CFP LIT: Literature Interpretation Theory Special Issue “Recessionary Imaginings: Post-Celtic Tiger Ireland and Contemporary Women’s Writing.”
Ireland’s economic boom period, popularly known as the Celtic Tiger, came to a spectacular end in 2008 with the wholesale collapse of the property industry and the destabilization of the banking and financial sectors. In the new era of recession, austerity measures dominate the discursive and political landscape, used as neo-liberal tools to protect the interests of late capitalism, which inflicts its severities on ordinary citizens, particularly those most disadvantaged in Irish society. The prioritization of individual responsibility (over, for example, state or corporate responsibility) was rendered most explicitly in a number of controversial policies of the post-Tiger period, including the 2008 bank guarantee, the 2010 bailout, the implementation of home property taxes, and the water charges. However, while neo-liberalism still functions as the principal political discourse in shaping and governing Irish lives and worlds, the impact of austerity measures have significantly reformed public attitudes to its rhetoric (so revered in the Tiger period) in a much more critical vein. Indeed, the post-Tiger period is marked by a complicated assemblage of differing ideological perspectives, with neo-liberalism operating at the same time as, and in tension with, activist feminist, LGBTQ, race and migration social movements, as well as a conservative right that has intensified in recent years—particularly evident in the recent ‘NO’ campaign against the 2015 marriage equality referendum.
Women’s writing functions as an important place from which to explore critically the temperatures of the post-Tiger era, especially given the ways in which Irish recessionary times locate the feminine as site of blame for the excesses of the Tiger period and how, as feminist theorists Avtar Brah, Iona Szeman, and Irene Gedalof identify, “whether in recovery or crisis, neo-liberal economics and politics have proved deeply destructive to most women, and have exacerbated the intersecting divides of gender, race, ethnicity, sexuality, and class” (7). Moreover, since narratives of masculinity in crisis currently dominate the Irish popular imagination (Negra), it is vital to consider this cultural moment through a differently gendered lens. There has been an extraordinary vibrancy in the field of women’s writing during this period, from the nominations of Paula Meehan as Chair of Irish Poetry and Anne Enright as Laureate of Irish Fiction, the successes of Eimear McBride’s novel A Girl is a Half Formed Thing and Tana French’s crime fiction, to the development of many feminist blog sites and online forums. Throughout the Celtic Tiger, women’s writing engaged in sustained critiques of neo-liberal discourses, evident in the work of Marina Carr, Emma Donoghue, Anne Enright, Rita Ann Higgins, and Claire Kilroy, to name just a few examples. Following on from this, the Literature Interpretation Theory special issue “Recessionary Imaginings: Post-Celtic Tiger Ireland and Contemporary Women’s Writing” aims to explore how women’s writing in Ireland engages with and responds to the shapes, terrains, and contours of current changing times. We invite essays that consider women’s writing in the broadest possible sense, including screenplay and film direction, digital media writing, memoir, journalism, as well as fiction, poetry, and theatre. Essays with a focus on migrant women’s writing are of particular interest for this special issue, as well as those that are intersectional in breadth and scope.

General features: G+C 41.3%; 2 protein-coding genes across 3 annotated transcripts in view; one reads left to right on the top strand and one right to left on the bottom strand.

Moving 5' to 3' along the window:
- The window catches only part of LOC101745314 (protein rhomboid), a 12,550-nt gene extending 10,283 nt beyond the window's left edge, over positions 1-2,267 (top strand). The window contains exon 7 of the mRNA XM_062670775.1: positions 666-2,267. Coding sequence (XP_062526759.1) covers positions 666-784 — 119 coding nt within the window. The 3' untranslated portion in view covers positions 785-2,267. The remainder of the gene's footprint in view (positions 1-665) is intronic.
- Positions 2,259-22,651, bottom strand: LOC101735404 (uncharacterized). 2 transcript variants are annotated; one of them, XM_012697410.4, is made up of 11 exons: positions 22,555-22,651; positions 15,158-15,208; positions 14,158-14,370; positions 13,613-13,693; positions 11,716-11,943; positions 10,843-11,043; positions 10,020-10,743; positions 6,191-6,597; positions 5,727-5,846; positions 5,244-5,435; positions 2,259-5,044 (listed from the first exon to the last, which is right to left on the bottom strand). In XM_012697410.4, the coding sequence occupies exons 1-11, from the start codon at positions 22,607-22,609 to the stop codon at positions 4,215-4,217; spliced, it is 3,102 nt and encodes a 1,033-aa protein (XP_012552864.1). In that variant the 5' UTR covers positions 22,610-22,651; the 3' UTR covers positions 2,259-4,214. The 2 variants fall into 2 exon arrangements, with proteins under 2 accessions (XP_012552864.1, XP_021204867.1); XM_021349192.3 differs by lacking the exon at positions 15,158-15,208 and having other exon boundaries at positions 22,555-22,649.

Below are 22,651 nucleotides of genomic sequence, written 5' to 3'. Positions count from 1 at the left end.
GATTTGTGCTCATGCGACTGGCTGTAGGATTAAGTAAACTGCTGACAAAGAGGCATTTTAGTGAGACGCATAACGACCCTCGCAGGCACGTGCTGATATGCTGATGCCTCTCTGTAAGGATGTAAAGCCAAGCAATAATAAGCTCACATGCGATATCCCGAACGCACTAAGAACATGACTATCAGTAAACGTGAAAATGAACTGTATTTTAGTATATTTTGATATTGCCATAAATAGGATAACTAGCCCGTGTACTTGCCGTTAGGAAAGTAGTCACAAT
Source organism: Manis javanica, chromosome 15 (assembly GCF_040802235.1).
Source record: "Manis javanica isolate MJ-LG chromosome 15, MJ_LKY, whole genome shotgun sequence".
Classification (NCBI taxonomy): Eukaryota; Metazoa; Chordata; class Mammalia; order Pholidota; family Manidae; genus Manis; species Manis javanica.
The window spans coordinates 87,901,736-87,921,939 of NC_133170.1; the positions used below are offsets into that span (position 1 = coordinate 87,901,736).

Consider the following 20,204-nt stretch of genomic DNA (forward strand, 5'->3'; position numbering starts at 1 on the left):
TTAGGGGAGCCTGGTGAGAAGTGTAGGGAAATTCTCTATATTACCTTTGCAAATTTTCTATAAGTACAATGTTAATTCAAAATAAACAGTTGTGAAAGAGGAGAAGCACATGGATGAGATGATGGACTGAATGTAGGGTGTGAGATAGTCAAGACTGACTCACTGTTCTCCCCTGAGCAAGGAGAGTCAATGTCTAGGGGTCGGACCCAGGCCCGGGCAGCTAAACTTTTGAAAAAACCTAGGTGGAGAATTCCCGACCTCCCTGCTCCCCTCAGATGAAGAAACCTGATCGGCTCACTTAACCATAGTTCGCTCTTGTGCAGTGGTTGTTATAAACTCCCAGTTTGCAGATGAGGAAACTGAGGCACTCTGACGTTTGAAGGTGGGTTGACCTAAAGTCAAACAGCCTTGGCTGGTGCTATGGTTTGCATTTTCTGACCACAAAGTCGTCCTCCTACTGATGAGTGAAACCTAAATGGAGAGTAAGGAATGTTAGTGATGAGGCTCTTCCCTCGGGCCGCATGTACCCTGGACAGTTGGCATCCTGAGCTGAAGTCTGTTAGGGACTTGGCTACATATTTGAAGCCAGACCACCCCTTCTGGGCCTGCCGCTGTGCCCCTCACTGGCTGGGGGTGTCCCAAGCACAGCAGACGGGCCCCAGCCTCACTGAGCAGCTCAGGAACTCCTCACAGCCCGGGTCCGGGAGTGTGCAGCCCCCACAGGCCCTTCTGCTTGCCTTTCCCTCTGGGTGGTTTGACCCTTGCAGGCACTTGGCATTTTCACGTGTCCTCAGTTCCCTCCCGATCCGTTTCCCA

LIT: Literature Interpretation Theory publishes critical essays that employ engaging, coherent theoretical perspectives and provide original, close readings of texts. Submissions must use MLA citation style and should range in length from 5,000-10,000 words in length. Please email your essay, along with a 100-200 word abstract, to email@example.com.
- Guest Editor: Claire Bracken, Union College
- Editor: Dwight Codr
- Editor: Tara Harney-Mahajan
Deadline for submissions: January 8, 2016.
Brah, Avtar, Ioana Szeman, and Irene Gedalof. “Introduction: Feminism and the Politics of Austerity.” Feminist Review 109 (2015): 1–7. Print.
Negra, Diane. “Adjusting Men and Abiding Mammies: Gendering the Recession in Ireland.” The Irish Review 46 (2013): 23–34. Print.